Home Cigar 101
Options

Relative humidity vs Dew point.

pilgrimtexpilgrimtex Posts: 429
I don't know if this subject has come up on the forum before because I haven't figured out how to search for old posts. Anyhow; Relative Humidity is the percentage of water vapor in the air at a given temperature while Dew Point is the pint where the air can know longer hold the amount of water vapor and begins to release some to get back to a balance. Relative humidity is just that : Relative.
While I still had a profession. The type of manufacturing I was involved at looked at moisture in the air as critical to our processes. Wander from the range and thousands of dollars of product could be useless and customer complaints would flood us.
Cigar smokers talk about relative humidity because it is easy and a cheap way to measure percentage of moisture at a given time. It is not however going to help you prevent mold, beetle infestation, cracking and all the other things that go on with your stogie related to moisture. Dewpoint is by far the better method to use when controlling moisture in your humidor or for aging cigars.
It is not as easy and instruments like a wet bulb test is not practical. Formulas for finding the dewpoint are complex and much info is needed; temp in celsius, elevation and a number of other factors because all these factors affect the amount of moisture the air in your humidor can hold.
There is a calculator I have found that you can calculate the dewpoint but is general and probably for sea level calculations. If you live in higher elevations such as Denver. Relative humidity is not the same as say Cape Cod. air thins as you climb and therefore cannot sustain the same percentages of moisture as at lower elevations.
The calculator can be found at: http://andrew.rsmas.miami.edu/bmcnoldy/Humidity.html
Lets say at 70 degrees Fahrenheit and 70% humidity the dewpoint is: 59.76 degrees F. At 68 Deg F. Dewpoint is: 57.84 deg F. I keep the house at 77 deg F. during the summer to conserve electricity. To maintain the same level of moisture in the humidor the Rel Hum should be at about 56%.
I recommend the following site which has good info on humidors and humidifcation:
http://education.vigilantinc.com/cigar/cigar-humidity.php
PS - No flames please.

Comments

  • Options
    Gray4linesGray4lines Posts: 4,691 ✭✭✭✭✭
    I always thought that dew point was a "better indicator" of humidity, especially for weather applications and wondered about it relating to cigars as well... however, Id say rh is still a valuable tool and good enough for any cigar storage application. Why? Because the effective range in temp for cigar storage is pretty small, (lets say 65-73 for most people). Im not a weather man, but how much can rh change given such a small change in temp?

    i think youre absolute correct in your point that rh can be misleading (like 40% rh at 120 degrees is terribly humid and 80% rh at colder temps really is kind of dry (at least I think that's how it goes). Certainly anecdotal evidence says many can "get it right" using rh alone.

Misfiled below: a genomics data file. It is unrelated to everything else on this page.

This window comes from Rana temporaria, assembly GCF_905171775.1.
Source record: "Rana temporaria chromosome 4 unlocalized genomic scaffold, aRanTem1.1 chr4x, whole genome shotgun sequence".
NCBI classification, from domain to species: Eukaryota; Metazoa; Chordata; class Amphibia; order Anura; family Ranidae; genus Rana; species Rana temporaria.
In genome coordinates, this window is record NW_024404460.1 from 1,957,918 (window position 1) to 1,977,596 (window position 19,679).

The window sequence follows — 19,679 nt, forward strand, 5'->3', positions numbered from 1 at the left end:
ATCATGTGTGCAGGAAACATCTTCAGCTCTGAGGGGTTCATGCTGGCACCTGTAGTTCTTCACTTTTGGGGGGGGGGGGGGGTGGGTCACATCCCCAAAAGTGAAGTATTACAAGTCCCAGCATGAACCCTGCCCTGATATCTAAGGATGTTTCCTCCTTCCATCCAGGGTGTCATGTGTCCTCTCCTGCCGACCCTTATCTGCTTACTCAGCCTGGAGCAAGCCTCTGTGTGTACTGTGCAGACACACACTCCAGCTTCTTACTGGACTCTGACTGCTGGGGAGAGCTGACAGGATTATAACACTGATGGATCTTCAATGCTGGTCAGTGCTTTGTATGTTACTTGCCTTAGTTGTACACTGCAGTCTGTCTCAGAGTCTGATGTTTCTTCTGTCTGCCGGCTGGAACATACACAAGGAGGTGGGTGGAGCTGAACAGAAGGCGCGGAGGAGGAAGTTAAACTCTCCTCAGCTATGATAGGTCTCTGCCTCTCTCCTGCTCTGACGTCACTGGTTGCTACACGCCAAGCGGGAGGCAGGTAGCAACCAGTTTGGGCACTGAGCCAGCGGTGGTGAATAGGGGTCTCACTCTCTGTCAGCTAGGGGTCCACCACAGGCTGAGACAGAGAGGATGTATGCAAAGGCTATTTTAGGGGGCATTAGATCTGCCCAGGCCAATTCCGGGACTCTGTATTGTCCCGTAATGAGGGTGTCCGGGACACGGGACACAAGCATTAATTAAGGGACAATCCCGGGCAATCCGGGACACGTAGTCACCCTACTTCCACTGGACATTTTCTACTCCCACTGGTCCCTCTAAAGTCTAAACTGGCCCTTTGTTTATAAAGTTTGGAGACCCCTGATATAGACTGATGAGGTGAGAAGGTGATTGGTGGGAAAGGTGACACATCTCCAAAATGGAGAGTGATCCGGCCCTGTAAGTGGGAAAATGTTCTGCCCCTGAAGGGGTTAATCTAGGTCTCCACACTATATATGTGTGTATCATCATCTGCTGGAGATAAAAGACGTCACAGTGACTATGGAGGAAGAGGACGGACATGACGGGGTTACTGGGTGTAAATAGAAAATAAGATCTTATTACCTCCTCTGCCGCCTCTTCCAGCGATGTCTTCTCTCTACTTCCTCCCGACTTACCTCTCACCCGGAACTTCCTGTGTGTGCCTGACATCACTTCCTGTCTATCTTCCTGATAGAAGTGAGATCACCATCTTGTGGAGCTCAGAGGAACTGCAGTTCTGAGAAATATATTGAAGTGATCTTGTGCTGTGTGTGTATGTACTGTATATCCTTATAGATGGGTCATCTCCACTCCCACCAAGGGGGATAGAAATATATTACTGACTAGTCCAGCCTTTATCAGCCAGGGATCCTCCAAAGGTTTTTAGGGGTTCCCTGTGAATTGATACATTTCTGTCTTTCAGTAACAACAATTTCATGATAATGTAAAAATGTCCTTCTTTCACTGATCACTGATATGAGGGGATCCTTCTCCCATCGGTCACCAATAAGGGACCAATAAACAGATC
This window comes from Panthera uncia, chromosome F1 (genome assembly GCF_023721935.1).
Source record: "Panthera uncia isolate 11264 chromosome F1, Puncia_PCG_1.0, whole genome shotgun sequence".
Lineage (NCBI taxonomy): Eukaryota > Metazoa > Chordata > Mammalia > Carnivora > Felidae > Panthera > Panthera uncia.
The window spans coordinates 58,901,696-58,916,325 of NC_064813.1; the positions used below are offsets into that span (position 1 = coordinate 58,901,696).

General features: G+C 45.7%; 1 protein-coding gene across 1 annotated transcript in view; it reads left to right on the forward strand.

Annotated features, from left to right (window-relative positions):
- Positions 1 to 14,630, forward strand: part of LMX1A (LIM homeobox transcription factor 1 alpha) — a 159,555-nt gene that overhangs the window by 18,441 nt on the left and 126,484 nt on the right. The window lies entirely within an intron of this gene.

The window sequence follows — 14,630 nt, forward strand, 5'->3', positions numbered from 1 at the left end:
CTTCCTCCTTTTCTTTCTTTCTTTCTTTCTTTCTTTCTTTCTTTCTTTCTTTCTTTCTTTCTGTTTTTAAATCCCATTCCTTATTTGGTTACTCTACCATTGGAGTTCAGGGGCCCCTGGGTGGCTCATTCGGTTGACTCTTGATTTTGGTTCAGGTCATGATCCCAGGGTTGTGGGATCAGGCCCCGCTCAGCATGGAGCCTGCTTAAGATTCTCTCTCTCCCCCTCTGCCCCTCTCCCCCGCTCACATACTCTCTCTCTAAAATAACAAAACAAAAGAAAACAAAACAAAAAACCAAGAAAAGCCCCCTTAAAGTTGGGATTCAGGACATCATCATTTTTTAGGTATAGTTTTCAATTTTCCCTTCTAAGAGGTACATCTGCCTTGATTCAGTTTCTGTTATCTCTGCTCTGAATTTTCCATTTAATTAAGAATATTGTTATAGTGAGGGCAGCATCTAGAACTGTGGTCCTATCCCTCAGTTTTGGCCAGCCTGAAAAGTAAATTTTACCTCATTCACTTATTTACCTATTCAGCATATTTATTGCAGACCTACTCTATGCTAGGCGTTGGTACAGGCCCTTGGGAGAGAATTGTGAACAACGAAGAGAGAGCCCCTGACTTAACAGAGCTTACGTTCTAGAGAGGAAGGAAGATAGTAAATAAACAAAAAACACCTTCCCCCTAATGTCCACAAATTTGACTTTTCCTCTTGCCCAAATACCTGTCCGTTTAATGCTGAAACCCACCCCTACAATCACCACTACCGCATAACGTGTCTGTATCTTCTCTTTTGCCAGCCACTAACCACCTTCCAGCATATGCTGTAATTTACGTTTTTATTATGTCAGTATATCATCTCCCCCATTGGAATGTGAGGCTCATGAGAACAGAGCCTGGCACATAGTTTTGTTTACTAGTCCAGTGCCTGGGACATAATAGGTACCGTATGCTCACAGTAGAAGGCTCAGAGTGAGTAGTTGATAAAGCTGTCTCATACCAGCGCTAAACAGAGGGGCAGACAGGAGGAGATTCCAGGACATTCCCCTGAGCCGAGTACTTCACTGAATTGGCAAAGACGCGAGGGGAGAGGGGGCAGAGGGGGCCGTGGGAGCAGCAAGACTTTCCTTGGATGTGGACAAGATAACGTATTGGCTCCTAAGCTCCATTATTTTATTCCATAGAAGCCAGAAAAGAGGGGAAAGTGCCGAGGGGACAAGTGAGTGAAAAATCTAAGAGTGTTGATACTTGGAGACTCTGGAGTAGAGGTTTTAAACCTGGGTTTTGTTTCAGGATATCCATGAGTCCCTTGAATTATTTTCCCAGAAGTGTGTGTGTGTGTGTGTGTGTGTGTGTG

I am interested an will use the DP calc's you posted!
    LLA - Lancero Lovers of America
  • Options
    kuzi16kuzi16 Posts: 14,633 ✭✭✭✭
    the issue we are discussing is temperature.


    dont get me wrong, RH vs dew point is a good thought pattern but in reality, RH is easy to measure.

    why does the ease of measurement matter?
    because the temp in most humidors hardly swings more than 10 or 15 degrees over the course of a year
    with such a little swing in temp doing the crazy calculations to get to dew point makes little sense. the relative humidity isnt changing that much.
    70 degrees and 60%-70% is easy to remember, easy to measure, and is practical considering the 10% span that cigars are best.

    you can worry about it if you want, but years of personal experience and industry standards for generations keep me from worrying.
    pilgrimtex:
    I keep the house at 77 deg F. during the summer to conserve electricity. To maintain the same level of moisture in the humidor the Rel Hum should be at about 56%.
    lowering the humidity wont solve the beetle issue.
    beetles are temperature driven and humidity influenced.
    if you want to prevent beetles you have to destroy them or not let the house over 70 degrees.
  • Options
    pilgrimtexpilgrimtex Posts: 429
    kuzi16:
    the issue we are discussing is temperature.


    dont get me wrong, RH vs dew point is a good thought pattern but in reality, RH is easy to measure.

    why does the ease of measurement matter?
    because the temp in most humidors hardly swings more than 10 or 15 degrees over the course of a year
    with such a little swing in temp doing the crazy calculations to get to dew point makes little sense. the relative humidity isnt changing that much.
    70 degrees and 60%-70% is easy to remember, easy to measure, and is practical considering the 10% span that cigars are best.

    you can worry about it if you want, but years of personal experience and industry standards for generations keep me from worrying.
    pilgrimtex: